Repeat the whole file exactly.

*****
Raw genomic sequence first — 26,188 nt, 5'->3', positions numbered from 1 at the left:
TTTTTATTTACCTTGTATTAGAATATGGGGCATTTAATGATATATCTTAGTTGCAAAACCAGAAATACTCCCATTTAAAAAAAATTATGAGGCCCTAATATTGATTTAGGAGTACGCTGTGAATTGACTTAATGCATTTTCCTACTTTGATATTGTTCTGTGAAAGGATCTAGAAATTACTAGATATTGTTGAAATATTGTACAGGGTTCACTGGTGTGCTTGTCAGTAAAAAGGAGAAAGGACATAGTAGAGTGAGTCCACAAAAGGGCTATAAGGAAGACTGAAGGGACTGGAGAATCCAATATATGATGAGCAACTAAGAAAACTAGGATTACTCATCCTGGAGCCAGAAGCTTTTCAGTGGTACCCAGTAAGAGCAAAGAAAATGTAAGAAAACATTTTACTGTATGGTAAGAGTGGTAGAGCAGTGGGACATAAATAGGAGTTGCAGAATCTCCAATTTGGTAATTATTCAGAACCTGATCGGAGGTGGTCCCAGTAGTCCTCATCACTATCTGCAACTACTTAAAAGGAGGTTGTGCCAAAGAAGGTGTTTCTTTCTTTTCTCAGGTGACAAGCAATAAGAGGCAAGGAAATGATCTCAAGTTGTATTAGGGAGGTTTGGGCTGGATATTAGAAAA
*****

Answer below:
Raw genomic sequence first — 26,188 nt, 5'->3', positions numbered from 1 at the left:
TTTTTATTTACCTTGTATTAGAATATGGGGCATTTAATGATATATCTTAGTTGCAAAACCAGAAATACTCCCATTTAAAAAAAATTATGAGGCCCTAATATTGATTTAGGAGTACGCTGTGAATTGACTTAATGCATTTTCCTACTTTGATATTGTTCTGTGAAAGGATCTAGAAATTACTAGATATTGTTGAAATATTGTACAGGGTTCACTGGTGTGCTTGTCAGTAAAAAGGAGAAAGGACATAGTAGAGTGAGTCCACAAAAGGGCTATAAGGAAGACTGAAGGGACTGGAGAATCCAATATATGATGAGCAACTAAGAAAACTAGGATTACTCATCCTGGAGCCAGAAGCTTTTCAGTGGTACCCAGTAAGAGCAAAGAAAATGTAAGAAAACATTTTACTGTATGGTAAGAGTGGTAGAGCAGTGGGACATAAATAGGAGTTGCAGAATCTCCAATTTGGTAATTATTCAGAACCTGATCGGAGGTGGTCCCAGTAGTCCTCATCACTATCTGCAACTACTTAAAAGGAGGTTGTGCCAAAGAAGGTGTTTCTTTCTTTTCTCAGGTGACAAGCAATAAGAGGCAAGGAAATGATCTCAAGTTGTATTAGGGAGGTTTGGGCTGGATATTAGAAAA